There is much to be said about either argument however inherent within Shores point, is something considerably more crucial the concept of self-determination. I’ve written elsewhere about the issues with assumptions held within this, can democracy as originally conceived, be truly represented by parliamentary structures, and by plebiscite alone yet this concept held firm in 1975 against what was then deemed to be the undemocratic construct of the EEC. In 2016 however, the picture had changed the bureaucratic structures of the EU whilst hugely expanded, had at least temporarily lead to a period of economic revival, but not without cost. Many heard of the IMF enforced austerity of Greece, the often unassailable barrier of fortress Europe, the shadowy informal meetings of the heads of finance of each euro adopting member state known as the Eurogroup, the thousands of lobbyists often responsible for influencing legislation generated by the EU Commission.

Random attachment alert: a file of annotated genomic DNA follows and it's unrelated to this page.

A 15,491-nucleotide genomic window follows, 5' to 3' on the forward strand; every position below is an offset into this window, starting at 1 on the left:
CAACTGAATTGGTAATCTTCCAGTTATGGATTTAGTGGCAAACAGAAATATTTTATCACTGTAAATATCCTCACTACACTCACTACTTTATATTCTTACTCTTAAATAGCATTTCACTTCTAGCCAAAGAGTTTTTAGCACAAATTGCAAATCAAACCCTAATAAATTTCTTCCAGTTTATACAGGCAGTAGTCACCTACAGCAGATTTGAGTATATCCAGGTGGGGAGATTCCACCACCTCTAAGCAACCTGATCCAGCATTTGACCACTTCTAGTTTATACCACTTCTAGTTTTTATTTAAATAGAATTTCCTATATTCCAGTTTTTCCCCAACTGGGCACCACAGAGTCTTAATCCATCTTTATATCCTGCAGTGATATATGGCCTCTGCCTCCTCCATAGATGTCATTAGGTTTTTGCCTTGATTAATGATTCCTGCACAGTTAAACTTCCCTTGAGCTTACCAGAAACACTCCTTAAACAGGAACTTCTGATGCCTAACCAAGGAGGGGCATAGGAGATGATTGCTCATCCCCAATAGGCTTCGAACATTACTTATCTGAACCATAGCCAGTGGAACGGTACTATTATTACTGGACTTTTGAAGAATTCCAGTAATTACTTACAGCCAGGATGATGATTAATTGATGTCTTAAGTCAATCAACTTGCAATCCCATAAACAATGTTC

The increasing complexity of this state of affairs often made it difficult to locate the real source of power within the EU, whilst the Greek minister Yanis Varafakis and his former colleague Costas Lapavitsas reached fairly different conclusions one constant remained clear. Despite the ostensibly social democratic appearance the EU appeared to serve one true master, Capital. This seems damning at first, but it shouldn’t be neoliberalism as an excellent article by Stephen Metcalf points out, has in a short time become the dominant ideology encompassing most of the globe. It’s ideas, are uncritically championed by many on both right and left and despite the fact that the current wave of populism continues to reject many of its presuppositions, it continues to be so. Neoliberalism, as the article points out constrains the range of our thought and our broader politics, to the vagaries of the market.